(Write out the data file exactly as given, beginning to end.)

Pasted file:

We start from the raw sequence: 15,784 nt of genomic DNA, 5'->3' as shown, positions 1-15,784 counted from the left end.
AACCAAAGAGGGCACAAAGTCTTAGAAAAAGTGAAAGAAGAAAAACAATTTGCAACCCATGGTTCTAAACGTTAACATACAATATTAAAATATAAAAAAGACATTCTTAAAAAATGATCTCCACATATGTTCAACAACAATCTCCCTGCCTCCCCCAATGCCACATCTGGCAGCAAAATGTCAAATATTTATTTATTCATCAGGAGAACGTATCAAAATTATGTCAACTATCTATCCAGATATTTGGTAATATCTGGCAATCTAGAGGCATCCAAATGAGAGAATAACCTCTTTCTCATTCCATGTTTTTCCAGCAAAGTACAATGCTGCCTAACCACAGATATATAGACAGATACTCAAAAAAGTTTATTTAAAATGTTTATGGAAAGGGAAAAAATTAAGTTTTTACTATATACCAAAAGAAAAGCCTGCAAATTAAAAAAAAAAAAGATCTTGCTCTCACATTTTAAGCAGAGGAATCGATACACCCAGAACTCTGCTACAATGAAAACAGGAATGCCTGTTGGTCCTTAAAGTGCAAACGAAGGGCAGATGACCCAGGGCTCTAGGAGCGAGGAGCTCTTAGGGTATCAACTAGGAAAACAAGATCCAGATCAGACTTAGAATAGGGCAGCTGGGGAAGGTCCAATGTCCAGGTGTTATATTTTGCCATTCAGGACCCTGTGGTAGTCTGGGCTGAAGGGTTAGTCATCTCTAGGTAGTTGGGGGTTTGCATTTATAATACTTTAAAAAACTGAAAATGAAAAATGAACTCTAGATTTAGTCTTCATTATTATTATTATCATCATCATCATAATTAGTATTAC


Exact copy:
We start from the raw sequence: 15,784 nt of genomic DNA, 5'->3' as shown, positions 1-15,784 counted from the left end.
AACCAAAGAGGGCACAAAGTCTTAGAAAAAGTGAAAGAAGAAAAACAATTTGCAACCCATGGTTCTAAACGTTAACATACAATATTAAAATATAAAAAAGACATTCTTAAAAAATGATCTCCACATATGTTCAACAACAATCTCCCTGCCTCCCCCAATGCCACATCTGGCAGCAAAATGTCAAATATTTATTTATTCATCAGGAGAACGTATCAAAATTATGTCAACTATCTATCCAGATATTTGGTAATATCTGGCAATCTAGAGGCATCCAAATGAGAGAATAACCTCTTTCTCATTCCATGTTTTTCCAGCAAAGTACAATGCTGCCTAACCACAGATATATAGACAGATACTCAAAAAAGTTTATTTAAAATGTTTATGGAAAGGGAAAAAATTAAGTTTTTACTATATACCAAAAGAAAAGCCTGCAAATTAAAAAAAAAAAAGATCTTGCTCTCACATTTTAAGCAGAGGAATCGATACACCCAGAACTCTGCTACAATGAAAACAGGAATGCCTGTTGGTCCTTAAAGTGCAAACGAAGGGCAGATGACCCAGGGCTCTAGGAGCGAGGAGCTCTTAGGGTATCAACTAGGAAAACAAGATCCAGATCAGACTTAGAATAGGGCAGCTGGGGAAGGTCCAATGTCCAGGTGTTATATTTTGCCATTCAGGACCCTGTGGTAGTCTGGGCTGAAGGGTTAGTCATCTCTAGGTAGTTGGGGGTTTGCATTTATAATACTTTAAAAAACTGAAAATGAAAAATGAACTCTAGATTTAGTCTTCATTATTATTATTATCATCATCATCATAATTAGTATTAC